ELI households make up 55% of voucher-holding households.

What is a low-income apartment?

A low-income apartment has a federal, state, or local government housing program that makes rent affordable for those who are in need of housing assistance.

These apartments may have rental assistance that allows tenants to pay a portion of their income for rent, or pay a fixed rent amount that is affordable to renters.

Are there different types of housing assistance for low-income apartments?

Yes, there are many different types of housing assistance programs for low-income apartments. Some housing programs, such as Public Housing, allow tenants to pay a portion of their income for rent. Others, like the Low-Income Housing Tax Credit program, provide fixed rents that are affordable to many renters.

The most common housing programs for low-income apartments include:

  • Public Housing
  • Section 8 Project-Based Rental Assistance
  • Section 8 Project-Based Voucher
  • RAD Project-Based Voucher
  • Low-Income Housing Tax Credit
  • Section 202 Supportive Housing For The Elderly
  • Section 811 Supportive Housing For Persons With Disabilities
  • Section 515 Rural Rental Housing
  • Section 521 USDA Rental Assistance

Why is there a waiting list for low-income apartments?

There is a higher demand for low-income apartments than available units, so housing agencies have waiting lists. Building a waiting list allows the agency to quickly fill units that are no longer being occupied.

Who can apply for a low-income apartment waiting list?

To apply for a low-income apartment waiting list, the head of the household must be at least 18 years old and a U.S. citizen or an eligible immigrant. If the head of household cannot submit an application, another person can submit one on their behalf.

There are many qualifications to get a low-income apartment, including income, housing, and criminal history. But those requirements do not prevent a person from applying for an open waiting list.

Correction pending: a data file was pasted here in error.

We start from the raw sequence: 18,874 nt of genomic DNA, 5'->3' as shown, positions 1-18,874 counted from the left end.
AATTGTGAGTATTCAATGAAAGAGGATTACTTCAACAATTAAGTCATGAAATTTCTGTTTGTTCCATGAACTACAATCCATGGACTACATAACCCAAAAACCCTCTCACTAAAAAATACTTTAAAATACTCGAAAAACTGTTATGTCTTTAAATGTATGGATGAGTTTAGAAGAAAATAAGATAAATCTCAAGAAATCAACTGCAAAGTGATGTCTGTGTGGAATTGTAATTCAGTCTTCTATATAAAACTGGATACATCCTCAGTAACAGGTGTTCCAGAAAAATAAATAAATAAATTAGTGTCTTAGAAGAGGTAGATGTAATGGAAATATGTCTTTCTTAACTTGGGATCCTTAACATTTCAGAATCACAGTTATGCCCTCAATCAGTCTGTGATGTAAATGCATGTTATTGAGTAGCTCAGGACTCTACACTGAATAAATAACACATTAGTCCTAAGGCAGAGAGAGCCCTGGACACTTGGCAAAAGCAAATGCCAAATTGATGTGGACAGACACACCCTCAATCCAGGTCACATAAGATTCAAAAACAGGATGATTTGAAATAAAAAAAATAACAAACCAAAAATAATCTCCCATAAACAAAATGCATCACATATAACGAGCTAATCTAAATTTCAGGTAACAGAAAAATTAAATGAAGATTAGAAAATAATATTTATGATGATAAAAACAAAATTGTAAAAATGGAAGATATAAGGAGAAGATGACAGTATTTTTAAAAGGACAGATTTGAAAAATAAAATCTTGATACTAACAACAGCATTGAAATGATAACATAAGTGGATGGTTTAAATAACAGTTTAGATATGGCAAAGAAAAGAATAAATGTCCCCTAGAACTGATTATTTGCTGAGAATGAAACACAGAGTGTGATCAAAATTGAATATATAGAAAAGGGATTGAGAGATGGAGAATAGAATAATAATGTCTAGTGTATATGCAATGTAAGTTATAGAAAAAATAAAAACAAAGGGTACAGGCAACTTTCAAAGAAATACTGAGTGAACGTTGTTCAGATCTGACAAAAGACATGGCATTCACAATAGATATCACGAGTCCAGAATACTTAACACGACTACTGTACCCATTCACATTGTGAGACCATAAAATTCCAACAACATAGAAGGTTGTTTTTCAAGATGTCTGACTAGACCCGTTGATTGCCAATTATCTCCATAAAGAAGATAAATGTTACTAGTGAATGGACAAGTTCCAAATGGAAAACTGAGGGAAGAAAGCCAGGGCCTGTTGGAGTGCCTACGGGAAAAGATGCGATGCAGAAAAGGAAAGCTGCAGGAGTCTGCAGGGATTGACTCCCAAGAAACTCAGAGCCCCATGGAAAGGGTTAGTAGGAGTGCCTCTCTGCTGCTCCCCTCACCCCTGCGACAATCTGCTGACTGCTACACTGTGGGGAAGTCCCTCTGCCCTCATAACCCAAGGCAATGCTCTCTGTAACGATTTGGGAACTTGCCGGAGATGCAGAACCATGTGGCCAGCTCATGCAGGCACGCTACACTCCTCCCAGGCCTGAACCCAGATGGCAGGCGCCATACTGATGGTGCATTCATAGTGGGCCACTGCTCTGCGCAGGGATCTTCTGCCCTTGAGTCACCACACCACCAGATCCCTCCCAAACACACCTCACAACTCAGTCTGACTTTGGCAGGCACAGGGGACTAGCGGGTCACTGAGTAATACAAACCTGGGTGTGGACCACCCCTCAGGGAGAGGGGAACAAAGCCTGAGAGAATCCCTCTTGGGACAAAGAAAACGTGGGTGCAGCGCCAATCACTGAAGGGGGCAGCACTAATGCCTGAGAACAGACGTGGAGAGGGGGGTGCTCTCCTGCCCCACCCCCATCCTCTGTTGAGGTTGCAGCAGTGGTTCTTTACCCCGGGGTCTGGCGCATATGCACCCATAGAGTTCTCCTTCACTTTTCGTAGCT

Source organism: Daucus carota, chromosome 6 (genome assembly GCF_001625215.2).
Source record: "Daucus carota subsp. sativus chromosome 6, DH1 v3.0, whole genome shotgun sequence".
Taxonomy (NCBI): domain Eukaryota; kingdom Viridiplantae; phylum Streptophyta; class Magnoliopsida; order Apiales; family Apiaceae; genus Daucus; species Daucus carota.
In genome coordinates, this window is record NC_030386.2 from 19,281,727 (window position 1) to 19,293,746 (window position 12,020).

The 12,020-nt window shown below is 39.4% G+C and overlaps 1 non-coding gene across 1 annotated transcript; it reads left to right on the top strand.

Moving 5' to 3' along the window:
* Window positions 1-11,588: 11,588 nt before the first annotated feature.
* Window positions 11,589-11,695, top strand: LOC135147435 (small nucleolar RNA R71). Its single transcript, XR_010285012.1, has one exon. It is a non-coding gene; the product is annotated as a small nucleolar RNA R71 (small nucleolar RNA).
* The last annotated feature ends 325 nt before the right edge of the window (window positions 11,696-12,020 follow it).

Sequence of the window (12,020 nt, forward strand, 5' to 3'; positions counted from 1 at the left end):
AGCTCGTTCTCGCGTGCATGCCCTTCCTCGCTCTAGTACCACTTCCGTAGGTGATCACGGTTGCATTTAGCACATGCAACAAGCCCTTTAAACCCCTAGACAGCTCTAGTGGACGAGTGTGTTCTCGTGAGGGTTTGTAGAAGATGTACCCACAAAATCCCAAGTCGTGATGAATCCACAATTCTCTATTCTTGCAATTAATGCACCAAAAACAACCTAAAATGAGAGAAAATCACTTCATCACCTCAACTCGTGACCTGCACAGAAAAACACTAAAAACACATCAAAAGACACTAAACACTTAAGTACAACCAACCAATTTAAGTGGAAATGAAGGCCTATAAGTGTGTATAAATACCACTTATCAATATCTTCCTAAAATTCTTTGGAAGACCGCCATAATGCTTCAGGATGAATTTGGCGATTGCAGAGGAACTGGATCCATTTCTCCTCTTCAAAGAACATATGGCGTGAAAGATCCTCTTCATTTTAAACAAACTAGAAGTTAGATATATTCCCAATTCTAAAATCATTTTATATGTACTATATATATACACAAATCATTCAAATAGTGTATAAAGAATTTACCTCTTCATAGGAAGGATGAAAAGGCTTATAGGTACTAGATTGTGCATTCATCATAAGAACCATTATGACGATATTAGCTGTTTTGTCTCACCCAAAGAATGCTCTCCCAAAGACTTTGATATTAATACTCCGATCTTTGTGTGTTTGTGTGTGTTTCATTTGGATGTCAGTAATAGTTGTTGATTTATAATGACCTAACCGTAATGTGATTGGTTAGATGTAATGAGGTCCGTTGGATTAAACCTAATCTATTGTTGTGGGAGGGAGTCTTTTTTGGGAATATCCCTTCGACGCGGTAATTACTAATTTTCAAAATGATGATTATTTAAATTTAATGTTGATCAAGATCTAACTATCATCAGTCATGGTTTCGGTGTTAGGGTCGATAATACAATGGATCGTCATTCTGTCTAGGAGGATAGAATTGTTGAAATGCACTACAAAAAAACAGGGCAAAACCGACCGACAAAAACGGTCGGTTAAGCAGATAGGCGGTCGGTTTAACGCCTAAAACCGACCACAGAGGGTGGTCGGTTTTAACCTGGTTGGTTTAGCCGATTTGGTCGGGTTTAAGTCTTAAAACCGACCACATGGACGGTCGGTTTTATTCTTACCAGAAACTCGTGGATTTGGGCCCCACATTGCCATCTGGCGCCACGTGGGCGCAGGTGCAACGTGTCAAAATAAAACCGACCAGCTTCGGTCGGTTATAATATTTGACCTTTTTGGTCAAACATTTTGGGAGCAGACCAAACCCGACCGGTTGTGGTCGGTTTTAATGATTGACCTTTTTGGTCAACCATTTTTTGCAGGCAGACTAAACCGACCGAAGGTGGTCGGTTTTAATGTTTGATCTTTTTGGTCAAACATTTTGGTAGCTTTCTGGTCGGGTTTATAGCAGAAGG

What is needed to apply for a low-income apartment waiting list?

To apply for a low-income apartment waiting list, renters must usually provide their first and last name, date of birth, Social Security Number or Alien ID, and the total gross income of all household members (with exceptions).

Applications may ask for additional information, including housing history, criminal history, proof of income, and preference verification. Applicants may also be asked for demographic information, like gender, disability status, or race and ethnicity.

When can I apply for a low-income apartment?

Applications for a low-income apartment can only be submitted when the housing agency opens the waiting list.

Waiting lists in many areas are kept open indefinitely, but there are also apartments with waiting lists that are only open for certain periods. Depending on the area, if a waiting list is closed, it may not reopen for many months or years.

How do I apply for a low-income apartment waiting list?

When a low-income apartment waiting list is open, there can be a number of different ways to submit an application. In most cases, applications are available online, in person, by mail, or a variety of these options.

Contact the agency that manages the apartment to find out how to submit an application.

Where can I apply for a low-income apartment waiting list?

Renters can apply to most open low-income apartment waiting lists in the country. You do not have to live in the area to apply to most waiting lists, but there are some with restrictions. There are also some apartments with a housing program that is restricted for certain populations. If the apartment or waiting list is restricted, it means that the housing agency is targeting a specific demographic (such as elderly applicants), and documentation or a reference may be required to apply.

However, even if a waiting list is available to the general public, applicants who do not live in the area should check if there are preferences. Preferences give qualified applicants priority placement on the waiting list. And one of the most common preferences is for local residents. This means that non-local applicants may have a very long wait for a voucher, or may not get a voucher at all because of the local demand.